Pakistan, Hyderabad District, Sindh Province | Preventing Violence Against Women and Girls through Sport and Play
Since 2002, Right to Play has worked with hundreds of thousands of children and young people in Pakistan, to shift the social norms that perpetuate and condone violence. Through its schools-based Sport and Play programme, teachers are provided with curricula and trained to challenge the acceptability of VAWG.
Violence in schools and amongst school children is widespread and impacts educational attainment, health and wellbeing. However, schools also provide opportunities for preventing violence, learning about gender equality and respectful relationships, and even reducing violence at home and in future relationships. New evidence from rigorous evaluation of three projects under DFID’s What Works to Prevent Violence against Women and Girls Global Programme (What Works) shows the potential of some school-based interventions to prevent multiple forms of violence – in school, at home and in the community – even in very challenging settings.
Khuwaja, H. M. A., Karmaliani, R., McFarlane, J., Somani, R., Gulzar, S., Ali, T. S., ... & Jewkes, R. (2018). The intersection of school corporal punishment and associated factors: Baseline results from a randomized controlled trial in Pakistan. PLoS one, 13(10), e0206032.
This section of the Manual contains 100 games. These games promote learning and growth for every child who participates. The games have been revised and tested in order to ensure that each game is easy to follow and contributes to the holistic development of the child.
Right to Play Pakistan designed and implemented a school-based programme that used sport and play to reduce peer violence and corporal punishment, improve mental health, and change social norms in support of gender equality and non-violence. The programme reached 8,000 children in 40 public schools, with an equal number of boys and girls benefitting. It was rigorously evaluated by Aga Khan University.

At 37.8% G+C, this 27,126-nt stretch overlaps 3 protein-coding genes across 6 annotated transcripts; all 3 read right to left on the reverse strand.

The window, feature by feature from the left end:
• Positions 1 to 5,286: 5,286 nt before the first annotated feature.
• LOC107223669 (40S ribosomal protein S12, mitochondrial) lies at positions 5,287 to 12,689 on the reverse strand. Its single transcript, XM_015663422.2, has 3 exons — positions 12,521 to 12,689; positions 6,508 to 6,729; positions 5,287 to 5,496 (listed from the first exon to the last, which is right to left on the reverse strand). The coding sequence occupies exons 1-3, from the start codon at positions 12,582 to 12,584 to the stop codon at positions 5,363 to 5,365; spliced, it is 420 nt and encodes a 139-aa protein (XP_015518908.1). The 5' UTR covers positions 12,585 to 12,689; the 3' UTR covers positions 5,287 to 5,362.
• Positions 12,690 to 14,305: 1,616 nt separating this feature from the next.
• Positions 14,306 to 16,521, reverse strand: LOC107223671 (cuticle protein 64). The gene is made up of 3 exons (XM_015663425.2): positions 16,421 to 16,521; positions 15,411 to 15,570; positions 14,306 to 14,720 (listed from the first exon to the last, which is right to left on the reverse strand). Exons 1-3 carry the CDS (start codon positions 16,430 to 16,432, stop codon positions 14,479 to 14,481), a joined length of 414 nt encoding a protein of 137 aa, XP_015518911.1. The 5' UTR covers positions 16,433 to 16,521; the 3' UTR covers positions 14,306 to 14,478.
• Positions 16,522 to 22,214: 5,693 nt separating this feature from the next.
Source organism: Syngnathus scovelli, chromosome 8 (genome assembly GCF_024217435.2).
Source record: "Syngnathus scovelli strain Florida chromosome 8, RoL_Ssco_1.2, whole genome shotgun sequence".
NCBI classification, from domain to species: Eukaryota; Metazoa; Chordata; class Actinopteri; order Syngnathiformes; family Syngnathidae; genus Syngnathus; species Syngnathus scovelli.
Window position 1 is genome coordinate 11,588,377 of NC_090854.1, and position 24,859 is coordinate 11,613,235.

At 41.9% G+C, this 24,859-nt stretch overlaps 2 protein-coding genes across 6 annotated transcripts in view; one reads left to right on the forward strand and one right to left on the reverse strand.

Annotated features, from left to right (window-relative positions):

This Evidence Brief presents the findings from the end-line evaluation. These show significant reductions in both boys’ and girls’ perpetration and victimisation of peer violence, experience of corporal punishment both at home and in school, and witnessing of acts of domestic violence. Levels of depression and patriarchal gender attitudes have also improved. The positive results demonstrate the potential of investing in sports and play based learning in schools and communities to prevent violence.
12-year-old Mahnoor – clad in a simple blue and white uniform with the usual head-scarf -skipped home happily after a regular day at school in Hyderabad, Pakistan. With mundane thoughts of school and homework on her mind, she did not focus on the shadow closing in behind her. It was only when a rough hand grabbed her from behind the neck dragging her towards a deserted, dead-ended alley, does Mahnoor realize that she is being assaulted. Realizing the stranger’s ill-intent, Mahnoor snapped out of her reverie, and fought back. Kicking, biting, screaming – she continued her struggle eventually managing to break free from her assailant, and sprint home.